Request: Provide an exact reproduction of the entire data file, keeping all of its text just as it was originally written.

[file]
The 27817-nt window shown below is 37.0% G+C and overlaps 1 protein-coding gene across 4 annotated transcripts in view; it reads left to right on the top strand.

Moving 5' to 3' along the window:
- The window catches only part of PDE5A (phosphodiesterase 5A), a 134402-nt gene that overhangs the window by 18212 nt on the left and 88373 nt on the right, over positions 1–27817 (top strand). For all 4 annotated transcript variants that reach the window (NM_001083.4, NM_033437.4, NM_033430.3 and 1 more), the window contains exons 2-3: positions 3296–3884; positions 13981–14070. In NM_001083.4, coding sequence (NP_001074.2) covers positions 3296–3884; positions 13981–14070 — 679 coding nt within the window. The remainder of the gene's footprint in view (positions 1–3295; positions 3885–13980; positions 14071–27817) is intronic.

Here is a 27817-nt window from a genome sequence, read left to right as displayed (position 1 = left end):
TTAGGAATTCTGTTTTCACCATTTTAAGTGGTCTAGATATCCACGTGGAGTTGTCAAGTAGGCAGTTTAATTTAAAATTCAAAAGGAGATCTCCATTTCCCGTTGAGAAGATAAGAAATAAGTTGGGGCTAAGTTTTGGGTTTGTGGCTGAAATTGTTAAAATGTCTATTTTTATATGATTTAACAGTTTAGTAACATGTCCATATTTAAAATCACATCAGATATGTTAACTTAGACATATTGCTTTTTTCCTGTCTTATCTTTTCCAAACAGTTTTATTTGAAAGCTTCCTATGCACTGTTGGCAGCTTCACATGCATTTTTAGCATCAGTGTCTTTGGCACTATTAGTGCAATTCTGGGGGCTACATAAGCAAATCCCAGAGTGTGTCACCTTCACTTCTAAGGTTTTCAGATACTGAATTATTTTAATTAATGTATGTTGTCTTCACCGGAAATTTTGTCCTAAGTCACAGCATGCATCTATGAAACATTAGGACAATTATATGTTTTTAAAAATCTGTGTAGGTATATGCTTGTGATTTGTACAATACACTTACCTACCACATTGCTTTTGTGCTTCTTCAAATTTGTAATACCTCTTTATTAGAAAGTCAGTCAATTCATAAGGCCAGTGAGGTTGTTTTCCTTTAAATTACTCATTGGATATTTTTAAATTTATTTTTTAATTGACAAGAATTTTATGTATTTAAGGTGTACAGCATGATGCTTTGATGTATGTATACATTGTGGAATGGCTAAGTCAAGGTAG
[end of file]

The 27817-nt window shown below is 37.0% G+C and overlaps 1 protein-coding gene across 4 annotated transcripts in view; it reads left to right on the top strand.

Moving 5' to 3' along the window:
- The window catches only part of PDE5A (phosphodiesterase 5A), a 134402-nt gene that overhangs the window by 18212 nt on the left and 88373 nt on the right, over positions 1–27817 (top strand). For all 4 annotated transcript variants that reach the window (NM_001083.4, NM_033437.4, NM_033430.3 and 1 more), the window contains exons 2-3: positions 3296–3884; positions 13981–14070. In NM_001083.4, coding sequence (NP_001074.2) covers positions 3296–3884; positions 13981–14070 — 679 coding nt within the window. The remainder of the gene's footprint in view (positions 1–3295; positions 3885–13980; positions 14071–27817) is intronic.

Here is a 27817-nt window from a genome sequence, read left to right as displayed (position 1 = left end):
TTAGGAATTCTGTTTTCACCATTTTAAGTGGTCTAGATATCCACGTGGAGTTGTCAAGTAGGCAGTTTAATTTAAAATTCAAAAGGAGATCTCCATTTCCCGTTGAGAAGATAAGAAATAAGTTGGGGCTAAGTTTTGGGTTTGTGGCTGAAATTGTTAAAATGTCTATTTTTATATGATTTAACAGTTTAGTAACATGTCCATATTTAAAATCACATCAGATATGTTAACTTAGACATATTGCTTTTTTCCTGTCTTATCTTTTCCAAACAGTTTTATTTGAAAGCTTCCTATGCACTGTTGGCAGCTTCACATGCATTTTTAGCATCAGTGTCTTTGGCACTATTAGTGCAATTCTGGGGGCTACATAAGCAAATCCCAGAGTGTGTCACCTTCACTTCTAAGGTTTTCAGATACTGAATTATTTTAATTAATGTATGTTGTCTTCACCGGAAATTTTGTCCTAAGTCACAGCATGCATCTATGAAACATTAGGACAATTATATGTTTTTAAAAATCTGTGTAGGTATATGCTTGTGATTTGTACAATACACTTACCTACCACATTGCTTTTGTGCTTCTTCAAATTTGTAATACCTCTTTATTAGAAAGTCAGTCAATTCATAAGGCCAGTGAGGTTGTTTTCCTTTAAATTACTCATTGGATATTTTTAAATTTATTTTTTAATTGACAAGAATTTTATGTATTTAAGGTGTACAGCATGATGCTTTGATGTATGTATACATTGTGGAATGGCTAAGTCAAGGTAG